Posted in Craft of writing, Travel Writing, Writing

Writing dialogue using colorful, old sayings

Breakfast on the Porch this Morning

I recalled one of my current writing projects this morning. Our neighbor Niel (yes, that’s how he spells it) stopped by with his standard poodle Maggie on their walk while Lynn and I were having breakfast on the back porch.

As we discussed places we have lived before Lynn described to Niel that Madison, Wisconsin, the state’s capitol and home of the Badgers at the University of Wisconsin in the early 1980s was known as “ten-square miles surrounded by reality.”

Niel followed with his experience in Raleigh, North Carolina. “Raleigh was referred to as the pat of butter on top of a bowl of grits.”

Old sayings or saws are colorful and useful in dialogue of specific periods of time and with specific trades or types of people.

Why am I collecting old sayings?

I set the historical romance that I am writing in the year 1906, the year of the San Francisco earthquake. My protagonist, Fiona Weston, travels on ship from San Francisco to India to sell her uncle’s remaining nine broodmares to the British/Indian military to breed with the their Manipuri horse for selective polo ponies in cavalry training.

I am collecting sayings that might have been used during that era and particularly by horsemen, and sailors, or old salts, as they called themselves. When using familiar adages or maxims, they bring dialogue to life, make people sound natural, and offer clues to the setting or era in which the story is written without having to state them explicitly.

How can you help? 

I’m asking you to submit old saws (or sayings) that you think might be useful in delivering dynamic dialogue in the novel, true to the period and a seafaring crew.

EXAMPLES

My dad was a colorful and humorous storyteller. (I got the story writing from him, but the humorous part–not so much.) Here are example of my favorites I remember from him, because of the image they sear into the imagination.

  • Giving that speech, Mama was as nervous as a cow on skates. 
  • Miss Blixen barely took a breath between sentences; her mouth ran like a babbling brook. 
  • When Buddy was around a girl he could be as skittish as a cat in a room full of rockin’ chairs.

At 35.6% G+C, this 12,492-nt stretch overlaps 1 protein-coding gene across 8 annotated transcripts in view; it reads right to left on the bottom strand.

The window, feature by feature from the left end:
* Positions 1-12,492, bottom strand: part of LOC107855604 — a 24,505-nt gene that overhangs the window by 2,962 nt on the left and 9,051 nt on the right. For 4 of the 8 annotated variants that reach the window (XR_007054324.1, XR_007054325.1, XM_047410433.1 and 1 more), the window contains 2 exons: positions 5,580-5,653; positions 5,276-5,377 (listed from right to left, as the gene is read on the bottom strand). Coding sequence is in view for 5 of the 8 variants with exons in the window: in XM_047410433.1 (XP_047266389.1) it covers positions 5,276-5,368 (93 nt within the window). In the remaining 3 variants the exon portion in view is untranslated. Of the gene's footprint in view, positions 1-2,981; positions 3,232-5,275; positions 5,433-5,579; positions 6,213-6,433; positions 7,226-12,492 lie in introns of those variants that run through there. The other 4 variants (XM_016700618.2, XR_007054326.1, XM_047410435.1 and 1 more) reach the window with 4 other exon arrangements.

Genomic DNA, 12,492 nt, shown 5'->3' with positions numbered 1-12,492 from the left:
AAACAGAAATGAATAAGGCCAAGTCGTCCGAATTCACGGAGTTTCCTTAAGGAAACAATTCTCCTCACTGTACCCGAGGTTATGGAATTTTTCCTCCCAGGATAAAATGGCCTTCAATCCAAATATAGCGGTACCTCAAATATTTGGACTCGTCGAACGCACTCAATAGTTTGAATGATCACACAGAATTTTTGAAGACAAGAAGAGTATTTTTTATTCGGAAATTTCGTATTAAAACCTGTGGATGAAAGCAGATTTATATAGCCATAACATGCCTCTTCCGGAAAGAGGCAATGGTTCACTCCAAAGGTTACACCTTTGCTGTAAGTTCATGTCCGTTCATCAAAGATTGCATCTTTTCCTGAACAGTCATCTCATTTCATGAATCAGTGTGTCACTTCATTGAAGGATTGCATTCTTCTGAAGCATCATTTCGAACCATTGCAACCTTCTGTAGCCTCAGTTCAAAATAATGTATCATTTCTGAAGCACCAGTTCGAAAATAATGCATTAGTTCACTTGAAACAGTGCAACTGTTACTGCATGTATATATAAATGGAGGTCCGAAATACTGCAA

Here’s how you can help!

Please add one or two favorite old sayings of yours below in the comments section, especially one for sailors or seafaring crew members. I can’t wait to see what you come up with. I’m indebted to you.

Posted in Craft of writing, Travel, Travel Writing, Writing

About Travelling and Writing

This savvy traveler, Marcia, explores the reason she journals during her trips in the world. She expresses what research has shown with Study Abroad students: “I started to understand what I really care about, what I really crave to experience and what is worth doing when I visit a new place.” Enjoy this short insightful and relatable post by a young women on the road through.

Posted in Spirituality, Travel, Travel Writing

Where is HOME for you? A place in space or a place inside you?

Last week in yoga class at the Red Buddha Yoga Studio in Isla Mujeres, Mexico, master instructor, Meg DeClerck asked us to consider, “Where is home for you?MegAfterClass

Each one of us in class had traveled to Isla Mujeres for an extended stay (one week to six months or more). Meg encouraged us to meditate during yoga practice that day on where we find home for ourselves.

  • Did we view the house and hometown from which we traveled our home?
  • Were we able to see our temporary home of the island as home for the duration of our stay?
  • Did we always interpret home as a place?
  • Or could we consent to the intangible concept of home as the truth that resides within us?

In her gentle way way of merging meditation into yoga practice (which by the way makes her the best yoga instructor I’ve ever had), Meg invited us to contemplate what our truth was and how it could be the home we carry with us, regardless of where we find ourselves in the world.

MegInYogaClassThe question resonated with me, because of the title of my blog.

As would happen, unfortunately my thoughts ran wild with how I would use this experience in my blog, only to find I lost a sense of being present during yoga practice and failed to meditate on the question.

So now I reflect on the still lingering question, where is home for you? Here is my belated, stream-of-consciousness exploration.

  • I recall at age fifteen while traveling in Europe one night I told fellow travelers I was tired and ready to go home. All of them, older than me, tried to console and convince me that we could not go home yet with ten days to go. I laughed. I wasn’t homesick, wanting to go back to the States; I wanted to go back to the hotel and go to bed.